American Indians prepare

When wildfire scorched parts of New Mexico last year, it didn't discriminate with devastation.

BY HEATHER MOYER | WASHINGTON, D.C. | March 28, 2004



"We have for years felt that we had to do something to focus on distant populations, particularly indigenous ones."

—Larry Roeder


When wildfire scorched parts of New Mexico last year, it didn't discriminate with its devastation.

"Just because you're an Indian on a reservation doesn't mean you're immune to disasters," said Joe Garcia, first vice president of the National Congress of American Indians (NCAI). "Many Indian lives and lands were devastated by wildfires last year - like the Los Alamos Cerro Grande Fire in New Mexico."

Garcia said this devastation was indirectly related to technology. Most Americans think of the digital divide as existing only in developing countries, yet according to Garcia, the digital divide very much exists in many parts of the American Indian community.

"The digital divide does exist," Garcia told the Global Disaster Information Network (GDIN) conference this weekend in Washington, D.C.

"When we talk about technologies that people use everyday - like email or the Internet not everyone works like that." Garcia said that this digital divide makes disaster mitigation and relief a challenge in those communities.

In response to those challenges faced by American Indians, Garcia and GDIN announced that they are now working together to create a disaster information network designed and managed by American Indians.

"We have for years felt that we had to do something to focus on distant populations, particularly indigenous ones," said Larry Roeder, executive director of GDIN. Roeder said they'll start on a network with the Pueblo Indians of New Mexico, and then hopefully be able to use it as a template for starting other tribal networks in the U.S., Canada, and South Africa.

Roeder said the preliminary idea that GDIN and representatives from the NCAI came up with involves a system of connected offices across the different pueblos in New Mexico. "Sharing information is a challenge," he said. "What we need is a system that can be used easily an inter-tribal solution that facilitates conversation."

The current network idea of having inter-connected offices, said Roeder, will function on each of those offices having their own profile. "The idea is for the local Pueblo representatives and GDIN to develop profiles on the hazards and the capacity of the residents of that region to receive and use information."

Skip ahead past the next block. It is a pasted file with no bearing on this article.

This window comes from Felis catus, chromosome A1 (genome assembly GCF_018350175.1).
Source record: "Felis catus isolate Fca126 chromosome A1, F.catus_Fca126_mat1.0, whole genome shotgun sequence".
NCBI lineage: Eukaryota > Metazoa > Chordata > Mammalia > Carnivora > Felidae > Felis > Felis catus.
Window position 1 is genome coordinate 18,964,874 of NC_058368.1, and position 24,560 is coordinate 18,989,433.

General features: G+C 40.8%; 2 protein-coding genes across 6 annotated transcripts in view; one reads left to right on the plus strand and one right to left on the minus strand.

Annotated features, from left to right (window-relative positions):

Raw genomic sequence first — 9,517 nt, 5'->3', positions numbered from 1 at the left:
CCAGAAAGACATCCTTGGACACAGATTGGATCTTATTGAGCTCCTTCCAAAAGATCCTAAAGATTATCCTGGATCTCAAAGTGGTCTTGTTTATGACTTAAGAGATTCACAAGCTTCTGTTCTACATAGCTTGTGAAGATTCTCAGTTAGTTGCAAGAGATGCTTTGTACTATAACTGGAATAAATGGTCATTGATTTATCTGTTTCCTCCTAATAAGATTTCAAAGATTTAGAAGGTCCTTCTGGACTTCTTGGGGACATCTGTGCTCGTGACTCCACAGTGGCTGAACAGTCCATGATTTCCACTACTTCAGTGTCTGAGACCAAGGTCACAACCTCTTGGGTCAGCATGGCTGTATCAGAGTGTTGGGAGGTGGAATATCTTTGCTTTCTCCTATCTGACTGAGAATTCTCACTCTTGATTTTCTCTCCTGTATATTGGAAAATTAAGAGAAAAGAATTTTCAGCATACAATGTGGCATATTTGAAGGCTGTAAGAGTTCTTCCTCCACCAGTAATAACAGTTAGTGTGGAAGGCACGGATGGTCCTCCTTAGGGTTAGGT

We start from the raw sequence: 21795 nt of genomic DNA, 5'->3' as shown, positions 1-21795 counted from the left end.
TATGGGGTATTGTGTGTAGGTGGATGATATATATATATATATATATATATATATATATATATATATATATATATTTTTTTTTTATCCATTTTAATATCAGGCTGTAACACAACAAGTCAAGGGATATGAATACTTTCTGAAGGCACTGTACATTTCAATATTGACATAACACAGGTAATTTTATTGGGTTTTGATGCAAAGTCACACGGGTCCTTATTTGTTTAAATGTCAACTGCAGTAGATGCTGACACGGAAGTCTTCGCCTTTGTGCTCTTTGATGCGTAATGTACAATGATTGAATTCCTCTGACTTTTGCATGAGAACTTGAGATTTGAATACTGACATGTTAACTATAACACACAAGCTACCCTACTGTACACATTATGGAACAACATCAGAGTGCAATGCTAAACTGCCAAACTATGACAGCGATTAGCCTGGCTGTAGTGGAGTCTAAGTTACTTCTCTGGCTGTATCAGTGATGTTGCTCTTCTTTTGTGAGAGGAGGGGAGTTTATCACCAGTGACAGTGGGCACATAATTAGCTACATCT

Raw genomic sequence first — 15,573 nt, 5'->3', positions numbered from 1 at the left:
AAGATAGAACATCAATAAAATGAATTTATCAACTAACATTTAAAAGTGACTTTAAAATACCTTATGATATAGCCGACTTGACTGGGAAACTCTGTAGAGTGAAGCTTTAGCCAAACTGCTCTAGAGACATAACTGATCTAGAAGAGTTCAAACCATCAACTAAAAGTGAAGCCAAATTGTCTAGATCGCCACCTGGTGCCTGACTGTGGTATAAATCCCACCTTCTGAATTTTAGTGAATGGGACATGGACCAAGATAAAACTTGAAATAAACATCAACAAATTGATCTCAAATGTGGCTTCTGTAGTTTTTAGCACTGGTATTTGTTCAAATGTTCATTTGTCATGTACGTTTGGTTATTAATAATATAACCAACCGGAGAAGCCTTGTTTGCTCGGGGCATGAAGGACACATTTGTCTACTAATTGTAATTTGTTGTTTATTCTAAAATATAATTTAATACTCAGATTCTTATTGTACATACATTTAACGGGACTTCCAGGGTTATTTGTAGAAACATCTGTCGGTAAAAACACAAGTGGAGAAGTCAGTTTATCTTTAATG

Roeder said this network plan would be able to avoid the expense of having offices staffed 24 hours a day, 7 days a week. He gave the following example of how that is avoided:

There are five regional offices in several different time zones. A disaster occurs in Region 1, where it's 2 a.m. No one is in the office at that time as they're all at home sleeping. Yet in Region 5, it's already morning and people are in their office. The offices are connected by satellites (this is where GDIN's connections and experience will help in negotiating use of certain international satellites), so a disaster alert for Region 1 will be picked up by the Region 5 office. The workers in the Region 5 office will have the profile from Region 1, so they'll know who to contact and how to contact them. That makes the network work 24/7, even though each region's staff is not in the office 24/7.

"Yet this is all still a blueprint right now," he added. "This is going to take a lot of teamwork."

More of the teamwork will continue this week, as Roeder and several other GDIN representatives will travel to New Mexico Monday to discuss the idea more with members of the Laguna Pueblo tribe - the tribe that is the starting point in the program.

Garcia knows the road ahead will be challenging. "There are a few more questions we need to discuss before moving forward," he said. "We need to make sure we know what similar programs and networks might already exist, we also need to make sure we work with all related agencies and organizations. And the big part is, how do we sell this idea to the rest of the Indian community?"

Yet even though the network plan is still in its very beginning design stages, everyone involved sees great promise. "This is a great start. I think we can go out and sell this," said John 'Chris' Ahmie, CEO of Laguna Industries. Ahmie is a Laguna Pueblo Indian involved in the beginning stages.

He agreed that his tribe is the right place to start. "By using (the Laguna Pueblo), it won't be a tough sell to the other pueblos because many of them view us as a progressive pueblo, many of them look to us for guidance," he said.

Ahmie and Garcia agreed that the network is also an opportunity for the tribes involved to help the non-Indian communities that border their reservations, as many of them are in a similar digital divide position.

"We see this GDIN network as something that could work for us," said Garcia. "The important thing is our developing this GDIN partnership because we can't do it alone."

David Baxa, GDIN executive committee member, said he's excited to see where the network could go in the future. "If we're successful with this in our Indian communities, it will be a great template for other U.S. tribes and other countries," said Baxa. "This is a distinct reality we could encourage."


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